Clemson hopes to avoid big letdown against Boston College

Clemson safety Jonathan Meeks (5) celebrates on his teammates shoulders after their 23-3 win against Virginia Tech.

CLEMSON, S.C. — As crazy as it sounds, this season is about to get tougher for No. 8 Clemson.


Sure, the Tigers went from obscurity to the top 10 with three consecutive wins over defending national champion Auburn, rising Florida State and current Atlantic Coast Conference champ Virginia Tech. But anyone paying attention knows that Clemson (5-0, 2-0 ACC) has a knack for big wins followed by letdowns, something the Tigers hope to avoid when they play Boston College (1-4, 0-2) today at Death Valley.

Clemson coach Dabo Swinney knows you don’t have to look far to see the program’s tendency to play up – and down – to its competition. He was receivers coach in 2004 when the Tigers won at Miami, then fell to Duke; and in 2006 when Clemson opened 7-1 to reach the top 10 but lost at home to lightly regarded Maryland.

Swinney must guard against the Tigers stumbling against the struggling Eagles. So far, so good.

“I really like their business-like approach,” Swinney said of his team. “They know we’ve got a ton of improvement to do.”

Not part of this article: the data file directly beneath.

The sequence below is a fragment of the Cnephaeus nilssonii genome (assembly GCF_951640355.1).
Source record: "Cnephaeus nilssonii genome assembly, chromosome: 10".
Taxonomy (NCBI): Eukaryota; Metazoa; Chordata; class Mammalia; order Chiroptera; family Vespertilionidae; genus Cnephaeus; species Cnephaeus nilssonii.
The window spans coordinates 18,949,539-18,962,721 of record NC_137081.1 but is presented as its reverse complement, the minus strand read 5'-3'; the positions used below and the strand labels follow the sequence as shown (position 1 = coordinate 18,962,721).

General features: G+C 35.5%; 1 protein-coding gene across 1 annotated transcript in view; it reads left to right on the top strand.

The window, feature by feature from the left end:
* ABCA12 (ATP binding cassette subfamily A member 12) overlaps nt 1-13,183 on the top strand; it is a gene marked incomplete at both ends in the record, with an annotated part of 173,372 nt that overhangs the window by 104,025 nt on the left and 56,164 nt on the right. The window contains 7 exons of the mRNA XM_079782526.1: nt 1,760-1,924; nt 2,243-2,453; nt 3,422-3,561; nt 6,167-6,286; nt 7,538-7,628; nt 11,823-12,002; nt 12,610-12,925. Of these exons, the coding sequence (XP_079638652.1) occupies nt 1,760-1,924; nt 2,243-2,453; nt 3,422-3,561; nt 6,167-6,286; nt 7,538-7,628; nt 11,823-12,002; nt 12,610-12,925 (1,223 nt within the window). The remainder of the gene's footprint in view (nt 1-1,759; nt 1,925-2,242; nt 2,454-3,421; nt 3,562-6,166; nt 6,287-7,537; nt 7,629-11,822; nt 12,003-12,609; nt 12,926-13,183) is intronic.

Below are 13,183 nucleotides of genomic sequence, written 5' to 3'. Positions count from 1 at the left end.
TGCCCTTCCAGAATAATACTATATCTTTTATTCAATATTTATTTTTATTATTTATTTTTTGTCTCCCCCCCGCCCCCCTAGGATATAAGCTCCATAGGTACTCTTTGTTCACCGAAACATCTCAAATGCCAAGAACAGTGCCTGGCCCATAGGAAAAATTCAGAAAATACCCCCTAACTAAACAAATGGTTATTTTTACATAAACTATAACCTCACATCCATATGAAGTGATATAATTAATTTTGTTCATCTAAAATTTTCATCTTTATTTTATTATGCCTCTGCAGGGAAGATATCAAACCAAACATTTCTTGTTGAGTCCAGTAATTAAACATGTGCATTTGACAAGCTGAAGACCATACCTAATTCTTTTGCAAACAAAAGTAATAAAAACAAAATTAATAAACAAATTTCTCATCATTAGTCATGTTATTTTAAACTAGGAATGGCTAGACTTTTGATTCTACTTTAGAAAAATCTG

The Tigers were heavy favorites a year ago against a Boston College team that came in having lost its past five games. But it was the Eagles who left with a surprising 16-10 victory, a defeat that sped up the slide to Clemson’s losing season.


GEORGIA TECH: The Yellow Jackets climbed 12 spots in the Top 25 in two weeks and come into today’s Atlantic Coast Conference game against Maryland at No. 13.

Georgia Tech (5-0, 2-0 ACC) has averaged almost 52 points thanks to lopsided wins over nonconference opponents Western Carolina, Middle Tennessee State and Kansas. Georgia Tech leads the nation in rushing and ranks second in scoring and total offense.

Johnson has tried to make sure his players remain focused for Maryland (2-2, 1-0), which has struggled since opening its season by beating Miami.

When Johnson says he tells his players in every practice how good he thinks they are, the tone of his voice makes it clear he’s not delivering daily compliments. He’s trying to guard against overconfidence.

“You hope you learn some lessons from last week about not playing well,” Johnson said. “Trust me, I tell them every day how good I think they are.”


SOUTH CAROLINA: Steve Spurrier hopes he’s finally got the pieces of South Carolina’s championship puzzle in place.

The defending SEC Eastern Division champs were supposed to have little trouble on their way back to the league title game – and maybe even take the next step.

But the 18th-ranked Gamecocks (4-1, 2-1 SEC) have struggled the first month, especially on offense where their lack of production was painfully obvious in a 16-13 loss last week to an Auburn defense that came in as the worst in the conference.

Spurrier felt he had no choice but to swap out fifth-year senior quarterback Stephen Garcia for little-used sophomore Connor Shaw when South Carolina takes on Kentucky (2-3, 0-2) today.

“Stephen is trying as hard as he can and it just hasn’t worked out for him,” Spurrier said. “And the other guy, Connor, now is going to get his chance, and that’s about all I need to say about that.”